Lois Reynolds Mead

Art and a pink monkeyflower in a native plant garden…

The art of…

6 Comments

There is something to be said for being a hanger-on…a tag-a-long…a just-along-for-the-ride kind of person. Having an older brother, I was trained at an early age for this role. In this picture you can tell that I hung away from the group on the bird watching excursion to Lake Merritt last week.

IMG_9546

My role does not necessitate much equipment…no binocs and no scopes to carry (although those who have them are very gracious about letting me share if I wish to). No notebook and pen. Just armed with my iPhone stuffed in my pocket. Not keeping a list and trying to increase it leaves me free to notice supporting characters in the scenery drama. Don’t get me wrong…I can immediately identify an oystercatcher. I know when it is a Red-tail Hawk soaring (as long as the light is behind him and illuminating his tail). I’ve got the difference between Night Herons, Great Blue Herons and Egrets. Canada Geese are a piece of cake. Greater and Lesser Scaup, not so much. I pride myself on my other skills…I can easily distinguish for you the difference between violet, red-violet, and blue-violet which I am sure TM cannot (not fair, really, because he is color blind…I think he must identify birds based on shape and pattern). My strengths lie elsewhere. and I know it, so I do not hyper focus only on the birds leaving me the time to notice the other components of the environment. In this case, it was the trees that line the bank of Lake Merritt. I do not know what their name is, but I think their shapes and textures are exhilarating and I had fun photographing them along with a few flowers who were performing in their role as early arrivals for the spring that is to come.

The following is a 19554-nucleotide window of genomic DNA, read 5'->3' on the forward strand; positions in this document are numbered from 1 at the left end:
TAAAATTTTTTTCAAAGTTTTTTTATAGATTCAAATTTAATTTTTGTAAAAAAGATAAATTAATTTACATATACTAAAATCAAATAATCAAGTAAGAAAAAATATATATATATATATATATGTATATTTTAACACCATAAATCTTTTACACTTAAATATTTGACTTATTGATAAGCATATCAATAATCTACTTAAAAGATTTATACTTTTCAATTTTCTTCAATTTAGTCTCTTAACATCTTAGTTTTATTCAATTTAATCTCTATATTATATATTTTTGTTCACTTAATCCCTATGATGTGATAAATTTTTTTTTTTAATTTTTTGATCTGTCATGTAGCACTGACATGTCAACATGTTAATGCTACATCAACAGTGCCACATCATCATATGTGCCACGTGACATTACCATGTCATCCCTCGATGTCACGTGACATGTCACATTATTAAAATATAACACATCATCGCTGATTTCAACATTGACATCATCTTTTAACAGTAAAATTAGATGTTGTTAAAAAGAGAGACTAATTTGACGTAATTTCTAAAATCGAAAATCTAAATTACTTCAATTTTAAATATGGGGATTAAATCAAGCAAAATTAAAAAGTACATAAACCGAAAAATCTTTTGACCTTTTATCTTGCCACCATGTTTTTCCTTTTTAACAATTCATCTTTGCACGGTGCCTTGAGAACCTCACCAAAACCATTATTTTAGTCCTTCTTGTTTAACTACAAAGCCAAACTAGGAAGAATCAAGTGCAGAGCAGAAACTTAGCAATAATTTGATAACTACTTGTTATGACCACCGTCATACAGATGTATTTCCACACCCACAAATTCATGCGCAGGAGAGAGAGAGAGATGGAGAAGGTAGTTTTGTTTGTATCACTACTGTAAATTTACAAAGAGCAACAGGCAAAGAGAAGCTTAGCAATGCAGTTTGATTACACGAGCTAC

IMG_9626 IMG_9625 IMG_9633

IMG_9590 IMG_9591 IMG_9593

IMG_9635

IMG_9589 IMG_9562

IMG_9621

As TM does his bird field trips, I will continue to develop my skills in the art of being an observer-tag-along from just to the side, having my own kind of fun…

p.s. The trees may be coastal tea trees native to Australia.

Author: loisreynoldsmead

artist

6 thoughts on “The art of…

  1. That tree is gnarlier than all get out! 🙂 And the flowers are pretty sight! Cheerz, Uncle Tree

  2. Beautiful photos and those twisty trees are fabulous!

  3. The photos you captured of these trees are purely breath-taking — It makes me wonder how long it took to twirl their roots that way, how old they are etc — Stunning — I realize your bird watching tour was much more than a nature walk, but nothing else compares viewing the world at its best!
    ~Kristine

Leave a Reply

Fill in your details below or click an icon to log in:

WordPress.com Logo

You are commenting using your WordPress.com account. Log Out / Change )

Twitter picture

You are commenting using your Twitter account. Log Out / Change )

Facebook photo

You are commenting using your Facebook account. Log Out / Change )

Google+ photo

You are commenting using your Google+ account. Log Out / Change )

Connecting to %s